Galloway Forest Park covers 250 sq miles of magnificent terrain - you can walk the many trails surrounded by exceptionally lovely scenery. Lonely moorland, peat bog, hills, lochs and rivers make this an unforgettable part of Galloway to spend your vacation. Galloway Forest Park is one of only four 'Dark Sky Parks' in the western world and the only one in the UK. The great wilderness of the park has the darkest sky in Europe and stargazers flock here to experience it. Free of any light pollution, it provides a rare opportunity to experience the amazing views of the milky way, stars and planets. If you are looking for accommodation near Galloway Dark Sky Park then there are plenty of excellent last minute cottages, hotels and bed & breakfasts available for your vacation in Galloway.
FAQ about visiting Dumfries and Galloway in South West Scotland which vacation activities to do and where to go?
Is Dumfries and Galloway as a good holiday destination?
Many people simply drive past Dumfries and Galloway on the way to or from Glasgow, or from Northern Ireland via the two ferry ports in Cairnryan, not realising that they are missing out on some wonderful Scottish countryside, some famous historical sites, some of the best holiday cottages and a location that is a delight for those seeking self-catering in the great outdoors with coastline and rural farmland.
What are the main tourist towns suitable to rent a holiday cottage in Dumfries and Galloway?
While there are large holiday houses sleeping 10 plus guests and rural cottages with 2-6 bedrooms for rent throughout Dumfries and Galloway, some towns worth considering as a tourist base for you and your family include Castle Douglas, Dumfries, Kirkcudbright, Langholm, Moffat, Wigtown and along the coast of the Solway Firth.
What is there for children to do on a family holiday in Dumfries and Galloway?
For children of all ages (from 5 to 95!), a visit to Moat Brae House and Garden museum in Dumfries is a must as the land where Peter Pan began as are the ruins of one of Scotland's great medieval fortresses, Caerlaverock Castle, where you can explore until your heart's content. There are also sandy beaches and rugged coastline as well as some fantastic wildlife to observe in its natural habitat.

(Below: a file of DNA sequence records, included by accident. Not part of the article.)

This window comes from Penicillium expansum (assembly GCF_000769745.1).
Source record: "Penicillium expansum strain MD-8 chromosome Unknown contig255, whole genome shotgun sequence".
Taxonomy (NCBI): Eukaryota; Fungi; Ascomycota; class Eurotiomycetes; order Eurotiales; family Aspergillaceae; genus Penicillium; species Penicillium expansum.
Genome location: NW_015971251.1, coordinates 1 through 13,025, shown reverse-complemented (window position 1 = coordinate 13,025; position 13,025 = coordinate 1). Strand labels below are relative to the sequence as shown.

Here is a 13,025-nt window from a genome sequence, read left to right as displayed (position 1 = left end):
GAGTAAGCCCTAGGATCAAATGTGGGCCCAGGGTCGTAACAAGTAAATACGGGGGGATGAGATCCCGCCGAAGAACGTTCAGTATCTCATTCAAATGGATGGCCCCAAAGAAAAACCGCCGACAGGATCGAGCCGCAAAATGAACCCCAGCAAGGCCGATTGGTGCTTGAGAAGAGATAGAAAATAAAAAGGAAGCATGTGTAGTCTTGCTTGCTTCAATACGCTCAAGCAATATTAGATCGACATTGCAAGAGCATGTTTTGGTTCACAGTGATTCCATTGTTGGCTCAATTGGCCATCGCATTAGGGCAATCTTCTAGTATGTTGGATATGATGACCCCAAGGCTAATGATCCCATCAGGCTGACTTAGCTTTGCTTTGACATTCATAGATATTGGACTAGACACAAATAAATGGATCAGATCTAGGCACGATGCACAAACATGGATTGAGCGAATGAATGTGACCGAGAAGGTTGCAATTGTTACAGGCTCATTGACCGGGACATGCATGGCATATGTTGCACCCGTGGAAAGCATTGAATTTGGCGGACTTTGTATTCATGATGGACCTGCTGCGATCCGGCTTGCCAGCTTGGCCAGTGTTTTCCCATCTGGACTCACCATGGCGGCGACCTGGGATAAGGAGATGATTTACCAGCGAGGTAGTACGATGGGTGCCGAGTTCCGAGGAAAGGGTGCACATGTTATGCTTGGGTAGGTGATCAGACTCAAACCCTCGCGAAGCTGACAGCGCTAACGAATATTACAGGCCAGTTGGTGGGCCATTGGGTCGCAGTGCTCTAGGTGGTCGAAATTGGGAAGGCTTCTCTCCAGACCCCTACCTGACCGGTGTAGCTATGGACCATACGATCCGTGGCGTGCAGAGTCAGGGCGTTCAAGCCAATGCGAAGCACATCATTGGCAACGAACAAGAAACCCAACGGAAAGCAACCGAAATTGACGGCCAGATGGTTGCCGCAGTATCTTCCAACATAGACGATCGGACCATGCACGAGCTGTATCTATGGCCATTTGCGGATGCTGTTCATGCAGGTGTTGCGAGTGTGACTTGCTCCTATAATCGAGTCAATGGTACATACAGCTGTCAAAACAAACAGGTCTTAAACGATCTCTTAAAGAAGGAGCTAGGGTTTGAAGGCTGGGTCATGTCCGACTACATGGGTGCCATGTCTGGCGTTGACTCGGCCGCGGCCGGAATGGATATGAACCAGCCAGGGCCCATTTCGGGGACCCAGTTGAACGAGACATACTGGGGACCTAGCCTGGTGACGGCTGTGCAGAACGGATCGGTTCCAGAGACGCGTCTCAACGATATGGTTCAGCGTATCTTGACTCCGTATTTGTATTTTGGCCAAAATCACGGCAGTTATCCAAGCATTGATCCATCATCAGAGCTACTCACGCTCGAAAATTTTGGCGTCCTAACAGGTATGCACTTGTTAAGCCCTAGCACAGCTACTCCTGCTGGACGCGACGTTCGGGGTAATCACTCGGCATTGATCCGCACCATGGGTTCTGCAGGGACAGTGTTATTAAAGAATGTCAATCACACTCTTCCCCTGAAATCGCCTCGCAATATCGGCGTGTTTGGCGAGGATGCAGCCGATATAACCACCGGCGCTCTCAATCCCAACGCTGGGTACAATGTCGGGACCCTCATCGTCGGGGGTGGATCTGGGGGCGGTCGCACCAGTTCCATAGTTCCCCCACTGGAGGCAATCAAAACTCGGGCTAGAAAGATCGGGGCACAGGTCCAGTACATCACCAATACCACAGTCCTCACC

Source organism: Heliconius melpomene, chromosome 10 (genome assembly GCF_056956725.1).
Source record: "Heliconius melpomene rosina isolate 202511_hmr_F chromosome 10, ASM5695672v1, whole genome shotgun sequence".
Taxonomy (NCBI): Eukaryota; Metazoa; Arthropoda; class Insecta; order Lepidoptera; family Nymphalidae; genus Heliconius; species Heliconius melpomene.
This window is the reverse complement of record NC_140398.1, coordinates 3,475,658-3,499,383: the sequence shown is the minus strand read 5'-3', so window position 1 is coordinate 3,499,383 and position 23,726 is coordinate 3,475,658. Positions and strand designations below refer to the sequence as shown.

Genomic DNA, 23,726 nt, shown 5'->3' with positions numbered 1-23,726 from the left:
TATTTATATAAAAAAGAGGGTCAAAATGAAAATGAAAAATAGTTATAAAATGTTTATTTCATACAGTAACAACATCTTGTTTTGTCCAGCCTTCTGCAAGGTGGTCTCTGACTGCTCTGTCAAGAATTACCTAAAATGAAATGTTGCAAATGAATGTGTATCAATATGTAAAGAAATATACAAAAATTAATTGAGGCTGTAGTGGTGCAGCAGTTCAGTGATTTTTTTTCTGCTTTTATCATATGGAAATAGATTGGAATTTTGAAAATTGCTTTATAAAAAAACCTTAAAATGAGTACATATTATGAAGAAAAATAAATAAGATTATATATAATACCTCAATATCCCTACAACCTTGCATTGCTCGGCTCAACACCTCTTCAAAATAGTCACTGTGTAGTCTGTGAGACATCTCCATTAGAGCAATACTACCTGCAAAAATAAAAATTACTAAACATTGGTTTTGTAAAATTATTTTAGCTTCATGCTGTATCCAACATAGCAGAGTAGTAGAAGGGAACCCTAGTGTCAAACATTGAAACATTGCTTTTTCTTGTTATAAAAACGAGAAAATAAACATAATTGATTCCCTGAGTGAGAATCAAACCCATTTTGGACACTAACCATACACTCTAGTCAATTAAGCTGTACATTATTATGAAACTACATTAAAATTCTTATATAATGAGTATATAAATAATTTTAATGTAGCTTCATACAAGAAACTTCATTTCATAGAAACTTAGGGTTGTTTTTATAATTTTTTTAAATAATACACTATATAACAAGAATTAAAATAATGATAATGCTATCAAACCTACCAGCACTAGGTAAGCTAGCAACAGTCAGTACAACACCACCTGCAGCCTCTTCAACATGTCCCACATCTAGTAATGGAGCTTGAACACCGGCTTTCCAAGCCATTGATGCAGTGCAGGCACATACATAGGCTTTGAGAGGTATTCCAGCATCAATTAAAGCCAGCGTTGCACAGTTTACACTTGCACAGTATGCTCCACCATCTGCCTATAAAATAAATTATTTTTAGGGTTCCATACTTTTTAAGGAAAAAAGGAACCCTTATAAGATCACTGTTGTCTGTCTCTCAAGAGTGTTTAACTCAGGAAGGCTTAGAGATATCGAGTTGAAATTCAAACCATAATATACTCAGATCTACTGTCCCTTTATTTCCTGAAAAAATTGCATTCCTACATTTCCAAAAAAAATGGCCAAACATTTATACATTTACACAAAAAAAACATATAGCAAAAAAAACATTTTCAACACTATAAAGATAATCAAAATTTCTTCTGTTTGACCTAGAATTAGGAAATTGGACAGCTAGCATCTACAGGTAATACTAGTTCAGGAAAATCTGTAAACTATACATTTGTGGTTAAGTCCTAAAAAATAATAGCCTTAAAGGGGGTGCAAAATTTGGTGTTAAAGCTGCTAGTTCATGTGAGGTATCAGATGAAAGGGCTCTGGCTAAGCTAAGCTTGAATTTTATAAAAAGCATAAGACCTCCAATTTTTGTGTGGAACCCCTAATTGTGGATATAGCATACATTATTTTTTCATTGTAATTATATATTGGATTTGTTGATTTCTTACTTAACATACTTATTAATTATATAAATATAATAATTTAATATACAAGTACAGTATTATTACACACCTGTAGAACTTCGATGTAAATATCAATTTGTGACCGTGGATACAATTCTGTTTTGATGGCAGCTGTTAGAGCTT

In Dumfriesshire how is it best to travel around?
Dumfries and Galloway has a network of extremely picturesque minor yet accessible roads that are by and large uncrowded. Use your own car, or rent a car, or if you are feeling energetic, it's a great place to cycle around. The villages and towns are also very well served by buses. Tourists use Glasgow Prestwick Airport and slightly further afield Newcastle Airport, Edinburgh Airport and Glasgow Airport.
Why do you hear about people getting married in Gretna Green?
Young lovers run away to Gretna Green in Dumfriesshire to get married as it was the first village over the border in Scotland which had more relaxed marriage laws than England and Wales. You can get married legally at 16 in Scotland without parental consent. In England and Wales you need to be 18 years old unless you have consent of parents or guardians. There is no residency requirement required to get marry in Scotland, so English couples and citizens of any country can get can get married there at relatively short notice. This makes Dumfries and Galloway very popular for honeymoons and there are lost of romantic cottages to rent close to the sea and in beautiful countryside.